Yelp Joins Growing List of Companies Covering Costs for Texas Employees Seeking Abortions Out of State

Abortion rights activists rally at the Texas State Capitol on Sept. 11, 2021, in Austin, against S.B. 8, which prohibits abortions in Texas between the fifth and sixth weeks of pregnancy. (Jordan Vonderhaar / Getty Images)

Update April 13, at 12:05 p.m.: Yelp Inc. announced on Tuesday that starting next month it will cover expenses for its employees and their dependents who must travel to another state for abortion services. “As a remote-first company with a distributed workforce, this new benefit allows our U.S. employees and their dependents to have equitable access to reproductive care, regardless of where they live,” Miriam Warren, Yelp’s chief diversity officer, said in a statement.

Yelp joins Citigroup, Match Group, Bumble as the four publicly traded companies helping cover travel costs for Texas employees seeking abortions out of state—a necessity in the wake of S.B. 8, which bans abortions after six weeks. Clinics in Texas’s surrounding states have reported a nearly 800 percent increase in abortion patients since the law was enacted.

Citigroup is the only Wall Street bank led by a woman. It’s also the first U.S. banking company to comment publicly on anti-abortion legislation in the U.S., which has been reaching new extremes in states like Texas and Idaho. “In response to changes in reproductive health-care laws in certain states in the U.S., beginning in 2022 we provide travel benefits to facilitate access to adequate resources,” Citi’s 2022 proxy statement read in its filing for an April shareholder meeting.

In September after S.B. 8 took effect in Texas, 52 companies went public against the controversial bill with a letter titled “Don’t Ban Equality,” which argued abortion restrictions are bad for business. Signed by Lyft, Glossier, Yelp, Stitch Fix, Bumble , Ben & Jerry’s and others, the letter critiqued the economic impacts of Texas’s abortion restrictions, both within the state and across the country.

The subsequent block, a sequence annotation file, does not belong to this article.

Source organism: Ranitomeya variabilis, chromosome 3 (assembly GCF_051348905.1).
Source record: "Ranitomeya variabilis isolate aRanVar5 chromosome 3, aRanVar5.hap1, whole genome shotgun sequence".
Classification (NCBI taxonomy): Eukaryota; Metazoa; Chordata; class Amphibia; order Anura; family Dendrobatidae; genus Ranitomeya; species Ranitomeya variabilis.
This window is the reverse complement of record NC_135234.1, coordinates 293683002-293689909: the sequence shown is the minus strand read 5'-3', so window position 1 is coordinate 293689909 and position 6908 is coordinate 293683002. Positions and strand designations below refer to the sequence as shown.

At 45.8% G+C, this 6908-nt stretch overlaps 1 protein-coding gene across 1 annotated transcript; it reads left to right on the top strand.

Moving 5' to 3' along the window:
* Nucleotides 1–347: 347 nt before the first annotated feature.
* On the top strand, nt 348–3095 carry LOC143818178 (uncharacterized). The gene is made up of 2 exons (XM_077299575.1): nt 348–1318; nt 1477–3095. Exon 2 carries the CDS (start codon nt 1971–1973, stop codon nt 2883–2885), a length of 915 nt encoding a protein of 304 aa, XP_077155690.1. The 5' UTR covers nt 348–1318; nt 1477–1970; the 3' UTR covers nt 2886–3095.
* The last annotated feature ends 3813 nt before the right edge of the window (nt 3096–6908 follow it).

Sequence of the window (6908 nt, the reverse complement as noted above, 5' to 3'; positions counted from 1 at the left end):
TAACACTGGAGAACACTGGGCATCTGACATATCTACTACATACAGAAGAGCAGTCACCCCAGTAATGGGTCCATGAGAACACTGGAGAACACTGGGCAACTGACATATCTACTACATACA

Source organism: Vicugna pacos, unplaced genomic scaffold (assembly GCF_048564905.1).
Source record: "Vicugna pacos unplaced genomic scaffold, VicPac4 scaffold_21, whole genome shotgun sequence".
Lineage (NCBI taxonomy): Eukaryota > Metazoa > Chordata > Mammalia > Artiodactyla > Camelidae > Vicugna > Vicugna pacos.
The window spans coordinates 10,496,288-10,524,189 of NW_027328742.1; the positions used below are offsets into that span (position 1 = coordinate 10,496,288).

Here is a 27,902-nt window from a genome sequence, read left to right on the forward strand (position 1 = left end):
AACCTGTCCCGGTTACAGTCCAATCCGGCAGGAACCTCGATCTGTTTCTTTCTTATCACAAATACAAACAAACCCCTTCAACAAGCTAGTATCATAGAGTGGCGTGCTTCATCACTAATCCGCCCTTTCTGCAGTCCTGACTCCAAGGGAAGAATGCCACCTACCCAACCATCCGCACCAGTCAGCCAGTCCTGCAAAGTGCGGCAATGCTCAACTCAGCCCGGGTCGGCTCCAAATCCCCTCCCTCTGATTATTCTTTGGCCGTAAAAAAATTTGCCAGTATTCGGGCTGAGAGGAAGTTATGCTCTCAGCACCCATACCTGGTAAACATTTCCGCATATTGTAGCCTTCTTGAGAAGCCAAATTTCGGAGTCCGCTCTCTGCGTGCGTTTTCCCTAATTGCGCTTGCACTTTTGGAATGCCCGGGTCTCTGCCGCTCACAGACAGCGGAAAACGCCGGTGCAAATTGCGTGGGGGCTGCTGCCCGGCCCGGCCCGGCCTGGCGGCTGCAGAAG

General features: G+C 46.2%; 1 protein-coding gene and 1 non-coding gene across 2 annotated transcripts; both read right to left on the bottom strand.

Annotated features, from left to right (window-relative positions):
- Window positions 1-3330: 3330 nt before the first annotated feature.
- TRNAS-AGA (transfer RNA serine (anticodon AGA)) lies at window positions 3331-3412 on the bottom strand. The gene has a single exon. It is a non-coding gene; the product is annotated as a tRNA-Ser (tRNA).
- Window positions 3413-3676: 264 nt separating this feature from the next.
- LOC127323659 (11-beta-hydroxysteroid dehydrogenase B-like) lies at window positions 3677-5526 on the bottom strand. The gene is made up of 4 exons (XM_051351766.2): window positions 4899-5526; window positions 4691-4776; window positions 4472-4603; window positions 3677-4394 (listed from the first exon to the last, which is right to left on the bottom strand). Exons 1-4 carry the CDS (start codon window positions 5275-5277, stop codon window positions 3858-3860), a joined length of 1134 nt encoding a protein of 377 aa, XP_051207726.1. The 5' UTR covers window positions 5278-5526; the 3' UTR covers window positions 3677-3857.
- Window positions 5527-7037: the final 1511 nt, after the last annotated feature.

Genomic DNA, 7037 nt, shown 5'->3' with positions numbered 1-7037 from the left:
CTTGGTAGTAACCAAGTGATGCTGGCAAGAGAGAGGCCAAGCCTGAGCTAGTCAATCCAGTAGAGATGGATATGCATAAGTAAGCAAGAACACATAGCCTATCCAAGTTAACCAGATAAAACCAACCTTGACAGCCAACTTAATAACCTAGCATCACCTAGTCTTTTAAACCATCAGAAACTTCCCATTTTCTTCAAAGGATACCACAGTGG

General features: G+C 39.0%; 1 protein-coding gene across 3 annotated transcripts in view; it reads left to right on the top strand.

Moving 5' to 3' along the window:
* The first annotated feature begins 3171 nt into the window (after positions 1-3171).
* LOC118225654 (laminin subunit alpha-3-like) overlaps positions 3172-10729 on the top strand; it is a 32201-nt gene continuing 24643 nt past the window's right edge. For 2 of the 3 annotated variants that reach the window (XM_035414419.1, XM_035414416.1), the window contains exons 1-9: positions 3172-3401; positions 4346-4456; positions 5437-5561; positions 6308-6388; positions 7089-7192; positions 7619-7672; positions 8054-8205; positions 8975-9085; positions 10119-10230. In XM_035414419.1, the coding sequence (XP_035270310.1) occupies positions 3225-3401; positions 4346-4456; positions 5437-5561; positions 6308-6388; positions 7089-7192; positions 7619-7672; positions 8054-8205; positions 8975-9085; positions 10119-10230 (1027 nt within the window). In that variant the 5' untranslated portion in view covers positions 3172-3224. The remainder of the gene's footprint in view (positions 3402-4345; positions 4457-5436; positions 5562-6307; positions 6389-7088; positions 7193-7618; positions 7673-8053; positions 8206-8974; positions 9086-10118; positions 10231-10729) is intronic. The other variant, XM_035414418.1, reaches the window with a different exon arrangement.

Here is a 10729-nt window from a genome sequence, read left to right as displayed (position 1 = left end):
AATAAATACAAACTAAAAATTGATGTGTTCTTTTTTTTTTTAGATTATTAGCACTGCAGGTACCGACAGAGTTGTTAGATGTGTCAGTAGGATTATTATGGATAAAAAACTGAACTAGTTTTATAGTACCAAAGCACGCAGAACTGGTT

That same month, Salesforce, a San Francisco-based software company with an office in Dallas, and Bospar, a tech PR company with offices in Texas, both pledged to help employees and their families relocate if they’re concerned about the ability to seek reproductive care. Lyft and Uber offered to pay legal fees for drivers who face potential lawsuits related to the new law.

2021 was a record-breaking year for abortion restrictions, and 2022 is on track to exceed last year’s numbers, according to a new analysis from the Guttmacher Institute, as Republican controlled states race to outdo each other with extreme measures. The Guttmacher report outlines “efforts from banning treatment for ectopic pregnancies to prohibiting people seeking abortions from leaving their home state.”

Abortion bans are not popular: Sixty percent of Americans believe the Supreme Court should uphold its 1973 decision in Roe v. Wade, which established the constitutional right to abortion, according to a recent Washington Post-ABC News poll. Just 27 percent believe it should be overturned. When asked specifically about the Texas law, which bans abortions after six weeks following a woman’s last menstrual period and is enforced by private vigilantes, an even larger percentage—65 percent—think the Supreme Court should reject the law. Seventy-five percent of Americans think the decision whether or not to have an abortion “should be left to the woman and her doctor.”

Some predict a brain drain from states like Texas and Idaho that are passing or aiming to pass unprecedented bans: Two-thirds of college-educated respondents to a PerryUndem poll said S.B. 8 would discourage them from working in the state.

Come June, when the Supreme Court announces the end of Roe v. Wade as many experts predict, even more business leaders will feel the pressure to take a stand on the issue. Cecile Richards, former president of Planned Parenthood Federation of America and daughter of former Texas Gov. Ann Richards, told Ms., “You’re either going to support people and this fight for safe and legal abortion in this country, or you’re on the other side.”

Sign and share Ms.’s relaunched “We Have Had Abortions” petition—whether you yourself have had an abortion, or simply stand in solidarity with those who have—to let the Supreme Court, Congress and the White House know: We will not give up the right to safe, legal, accessible abortion.

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Roxanne Szal (or Roxy) is the managing digital editor at Ms. and a producer on the Ms. podcast On the Issues With Michele Goodwin. She is also a mentor editor for The OpEd Project. Before becoming a journalist, she was a Texas public school English teacher. She is based in Austin, Texas. Find her on Twitter @roxyszal.